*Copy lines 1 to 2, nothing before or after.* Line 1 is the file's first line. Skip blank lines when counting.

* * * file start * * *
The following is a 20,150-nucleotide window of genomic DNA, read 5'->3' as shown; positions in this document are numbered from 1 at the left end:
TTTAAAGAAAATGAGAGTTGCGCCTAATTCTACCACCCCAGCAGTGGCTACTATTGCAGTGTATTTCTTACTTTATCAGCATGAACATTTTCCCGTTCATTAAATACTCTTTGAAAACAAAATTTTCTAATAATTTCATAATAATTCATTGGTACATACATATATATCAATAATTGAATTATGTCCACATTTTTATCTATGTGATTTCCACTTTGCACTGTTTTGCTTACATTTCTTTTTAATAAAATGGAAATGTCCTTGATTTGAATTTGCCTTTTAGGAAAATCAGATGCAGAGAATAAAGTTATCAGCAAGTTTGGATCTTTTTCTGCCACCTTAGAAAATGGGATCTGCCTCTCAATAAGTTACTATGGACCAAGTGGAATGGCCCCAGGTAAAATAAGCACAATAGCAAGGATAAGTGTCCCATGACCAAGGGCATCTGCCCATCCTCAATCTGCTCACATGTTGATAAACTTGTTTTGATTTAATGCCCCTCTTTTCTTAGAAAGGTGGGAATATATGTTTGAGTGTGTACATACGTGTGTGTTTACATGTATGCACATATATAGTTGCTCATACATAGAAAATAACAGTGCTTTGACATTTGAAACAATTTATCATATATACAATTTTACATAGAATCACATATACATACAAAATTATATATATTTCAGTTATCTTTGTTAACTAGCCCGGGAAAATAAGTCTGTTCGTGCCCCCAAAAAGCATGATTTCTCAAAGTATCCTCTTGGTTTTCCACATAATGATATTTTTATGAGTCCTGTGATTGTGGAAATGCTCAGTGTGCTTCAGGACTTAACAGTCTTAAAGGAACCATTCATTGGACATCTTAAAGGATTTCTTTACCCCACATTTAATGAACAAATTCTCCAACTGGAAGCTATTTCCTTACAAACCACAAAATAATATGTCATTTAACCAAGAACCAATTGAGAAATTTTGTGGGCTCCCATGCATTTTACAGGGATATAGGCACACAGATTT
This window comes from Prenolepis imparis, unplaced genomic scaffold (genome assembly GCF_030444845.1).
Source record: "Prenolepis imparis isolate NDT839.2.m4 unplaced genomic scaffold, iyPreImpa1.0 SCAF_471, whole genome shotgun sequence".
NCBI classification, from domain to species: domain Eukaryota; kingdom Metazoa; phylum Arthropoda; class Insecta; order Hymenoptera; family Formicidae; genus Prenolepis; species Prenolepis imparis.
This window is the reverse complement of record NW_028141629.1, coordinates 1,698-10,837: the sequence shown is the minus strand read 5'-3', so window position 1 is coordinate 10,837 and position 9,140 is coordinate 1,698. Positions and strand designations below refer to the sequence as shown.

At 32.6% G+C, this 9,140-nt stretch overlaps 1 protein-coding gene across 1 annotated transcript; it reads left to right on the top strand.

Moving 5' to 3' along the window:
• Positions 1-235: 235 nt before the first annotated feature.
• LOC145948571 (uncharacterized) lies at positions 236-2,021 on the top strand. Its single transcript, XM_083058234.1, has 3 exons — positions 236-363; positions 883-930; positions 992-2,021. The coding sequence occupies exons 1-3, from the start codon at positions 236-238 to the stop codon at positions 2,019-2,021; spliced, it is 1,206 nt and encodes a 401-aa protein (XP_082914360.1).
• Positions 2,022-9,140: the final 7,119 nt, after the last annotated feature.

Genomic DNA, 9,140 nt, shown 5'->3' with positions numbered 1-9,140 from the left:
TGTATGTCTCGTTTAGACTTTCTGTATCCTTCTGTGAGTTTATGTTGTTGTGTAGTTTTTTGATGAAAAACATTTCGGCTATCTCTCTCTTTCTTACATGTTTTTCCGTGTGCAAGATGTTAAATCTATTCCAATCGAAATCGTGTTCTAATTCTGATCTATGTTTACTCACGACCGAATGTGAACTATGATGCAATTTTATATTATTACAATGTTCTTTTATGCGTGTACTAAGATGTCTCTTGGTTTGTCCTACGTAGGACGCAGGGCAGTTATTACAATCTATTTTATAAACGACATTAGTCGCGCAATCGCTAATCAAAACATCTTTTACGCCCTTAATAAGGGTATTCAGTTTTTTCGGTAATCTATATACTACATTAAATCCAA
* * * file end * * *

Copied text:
The following is a 20,150-nucleotide window of genomic DNA, read 5'->3' as shown; positions in this document are numbered from 1 at the left end:
TTTAAAGAAAATGAGAGTTGCGCCTAATTCTACCACCCCAGCAGTGGCTACTATTGCAGTGTATTTCTTACTTTATCAGCATGAACATTTTCCCGTTCATTAAATACTCTTTGAAAACAAAATTTTCTAATAATTTCATAATAATTCATTGGTACATACATATATATCAATAATTGAATTATGTCCACATTTTTATCTATGTGATTTCCACTTTGCACTGTTTTGCTTACATTTCTTTTTAATAAAATGGAAATGTCCTTGATTTGAATTTGCCTTTTAGGAAAATCAGATGCAGAGAATAAAGTTATCAGCAAGTTTGGATCTTTTTCTGCCACCTTAGAAAATGGGATCTGCCTCTCAATAAGTTACTATGGACCAAGTGGAATGGCCCCAGGTAAAATAAGCACAATAGCAAGGATAAGTGTCCCATGACCAAGGGCATCTGCCCATCCTCAATCTGCTCACATGTTGATAAACTTGTTTTGATTTAATGCCCCTCTTTTCTTAGAAAGGTGGGAATATATGTTTGAGTGTGTACATACGTGTGTGTTTACATGTATGCACATATATAGTTGCTCATACATAGAAAATAACAGTGCTTTGACATTTGAAACAATTTATCATATATACAATTTTACATAGAATCACATATACATACAAAATTATATATATTTCAGTTATCTTTGTTAACTAGCCCGGGAAAATAAGTCTGTTCGTGCCCCCAAAAAGCATGATTTCTCAAAGTATCCTCTTGGTTTTCCACATAATGATATTTTTATGAGTCCTGTGATTGTGGAAATGCTCAGTGTGCTTCAGGACTTAACAGTCTTAAAGGAACCATTCATTGGACATCTTAAAGGATTTCTTTACCCCACATTTAATGAACAAATTCTCCAACTGGAAGCTATTTCCTTACAAACCACAAAATAATATGTCATTTAACCAAGAACCAATTGAGAAATTTTGTGGGCTCCCATGCATTTTACAGGGATATAGGCACACAGATTT